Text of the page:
Personally, I find that since the cabal of recent governments and business have made such a hames of the economy during the credit bubble, we need authenticity and creativity more and more. It’s through art that we can transcend the dreary repetition of day-to-day living and through creativity that we can control something in our lives. In other words, art is vital.
Being shown the gracious interiors of celebrities’ cribs and the revelry of the well-heeled month after month was always a somewhat vapid proposition and now seems somehow matted with irony and just a little embarrassing.
Finally; what’s wrong with beards anyway?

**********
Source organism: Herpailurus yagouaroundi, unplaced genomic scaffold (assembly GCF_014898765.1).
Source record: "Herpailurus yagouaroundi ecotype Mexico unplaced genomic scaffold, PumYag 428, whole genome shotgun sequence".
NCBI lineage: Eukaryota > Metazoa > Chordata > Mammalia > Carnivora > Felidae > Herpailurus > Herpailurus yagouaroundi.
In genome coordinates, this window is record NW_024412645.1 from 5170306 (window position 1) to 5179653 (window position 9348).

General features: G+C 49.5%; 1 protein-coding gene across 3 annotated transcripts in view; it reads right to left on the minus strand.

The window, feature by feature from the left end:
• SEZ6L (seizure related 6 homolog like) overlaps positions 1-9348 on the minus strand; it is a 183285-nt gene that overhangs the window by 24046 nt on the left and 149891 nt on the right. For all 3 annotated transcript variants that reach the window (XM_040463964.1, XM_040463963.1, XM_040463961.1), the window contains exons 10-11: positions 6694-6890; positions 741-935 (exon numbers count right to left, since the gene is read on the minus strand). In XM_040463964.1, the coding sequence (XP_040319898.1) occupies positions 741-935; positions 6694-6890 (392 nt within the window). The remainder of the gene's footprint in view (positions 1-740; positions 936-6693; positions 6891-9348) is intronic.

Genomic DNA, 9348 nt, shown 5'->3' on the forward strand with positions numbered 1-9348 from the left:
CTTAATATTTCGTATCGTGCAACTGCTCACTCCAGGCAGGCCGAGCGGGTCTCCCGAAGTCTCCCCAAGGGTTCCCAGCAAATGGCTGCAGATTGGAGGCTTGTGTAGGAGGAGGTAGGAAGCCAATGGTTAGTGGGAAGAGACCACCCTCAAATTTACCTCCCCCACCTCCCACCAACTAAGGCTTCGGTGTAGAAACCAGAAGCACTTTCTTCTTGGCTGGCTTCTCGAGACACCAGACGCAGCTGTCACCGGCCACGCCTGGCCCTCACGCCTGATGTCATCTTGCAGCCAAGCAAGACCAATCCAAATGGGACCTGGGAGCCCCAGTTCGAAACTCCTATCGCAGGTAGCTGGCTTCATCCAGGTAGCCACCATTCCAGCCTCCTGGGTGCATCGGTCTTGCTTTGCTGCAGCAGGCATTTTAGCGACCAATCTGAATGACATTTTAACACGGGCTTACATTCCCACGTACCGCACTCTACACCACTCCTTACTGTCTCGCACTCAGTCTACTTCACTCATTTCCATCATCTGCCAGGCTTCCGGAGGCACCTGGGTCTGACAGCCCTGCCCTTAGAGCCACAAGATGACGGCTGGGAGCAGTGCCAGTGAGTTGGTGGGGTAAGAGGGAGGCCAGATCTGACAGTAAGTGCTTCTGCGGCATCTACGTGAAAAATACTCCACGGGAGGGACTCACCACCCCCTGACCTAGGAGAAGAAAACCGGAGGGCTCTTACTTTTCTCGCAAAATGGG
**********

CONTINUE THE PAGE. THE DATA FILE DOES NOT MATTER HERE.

I’ve been kindly invited to take a residency at the Cill Rialaig Artists’ Retreat in beautiful west Kerry. It’ll be this time next year but I’m already looking forward to it. It has to be one of the remotest spots in Ireland, with a hamlet of ancient cottages clinging to the side of a cliff, refurbished by Noelle Campbell-Sharpe and the Cill Rialaig Board [The hamlet, that is; not the side of the cliff]. I spent a splendid week down there in December 2002 with some other members of the IGI painting and exploring new artistic techniques -for keeping warm! Note to self: Remember to bring camera, flute [for sessions] and woolly socks [for flute]. The photograph was taken by illustrator Brian Gallagher [also taking a residency].